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Hero image for Hunting Horns -  Cloud Over Hong Kong

Hunting Horns - Cloud Over Hong Kong

Television (Full Length Episode) – 1976

Agnes thought I was a complete failure...a sort of Oxford dilettante, pansying around...and she was always for something tough, something vigorous. Agnes was tremendously dynamic and proletarian and outspoken.
– James Bertram on American revolutionary activist Agnes Smedley
Well, who wants to be behind a machine gun? But if you're defending against people like the Japanese you fight, you don't just pack up.
– Journalist and ex POW James Bertram on what compelled him to fight in the 1941 Japanese invasion of Hong Kong
[Christopher] Isherwood was terribly English public school, he had blinkers in certain respects and I don't think he cared to get too close to the real blood and mess.
– James Bertram on English writer Christopher Isherwood's time in China before WWII
I think the first thing anyone feels after coming back to New Zealand after years abroad is how smug and self-satisfied most people are...I think for me it was interesting to see what the Labour Government had done and at the same time it was a shock to find how narrow views were, certainly how narrow political views were.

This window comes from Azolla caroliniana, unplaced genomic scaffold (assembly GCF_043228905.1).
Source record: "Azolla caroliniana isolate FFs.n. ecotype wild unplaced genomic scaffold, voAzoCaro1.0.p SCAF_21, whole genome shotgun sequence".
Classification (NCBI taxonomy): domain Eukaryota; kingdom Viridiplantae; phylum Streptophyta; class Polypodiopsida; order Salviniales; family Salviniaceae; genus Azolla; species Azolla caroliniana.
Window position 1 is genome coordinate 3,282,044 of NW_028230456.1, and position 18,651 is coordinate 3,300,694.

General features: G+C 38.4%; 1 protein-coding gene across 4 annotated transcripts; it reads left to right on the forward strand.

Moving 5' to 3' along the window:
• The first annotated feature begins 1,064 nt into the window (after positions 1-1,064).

– James Bertram on returning to New Zealand in 1939, after an intense period living in China and Hong Kong
...Japan would jump when she chose to, and Australia and New Zealand would be among the targets, but nobody wanted to hear that.
– Bertram on trying to raise the alarm in Australasia about the threat Japan posed before WWII
Hunting Horns was made for a budget of $25,000, scarcely more for 150 minutes of material than television had provided previously for one 50-minute production. Screened at 10:30 at night on TV1, which of course was too late for many, the programme was nonetheless "well received — not with any enthusiasm by television but with a lot by others of more substance in the community", according to [producer John] O'Shea.
– John Reid, in his 2018 book Whatever It Takes - Pacific Films and John O'Shea 1948-2000, page 257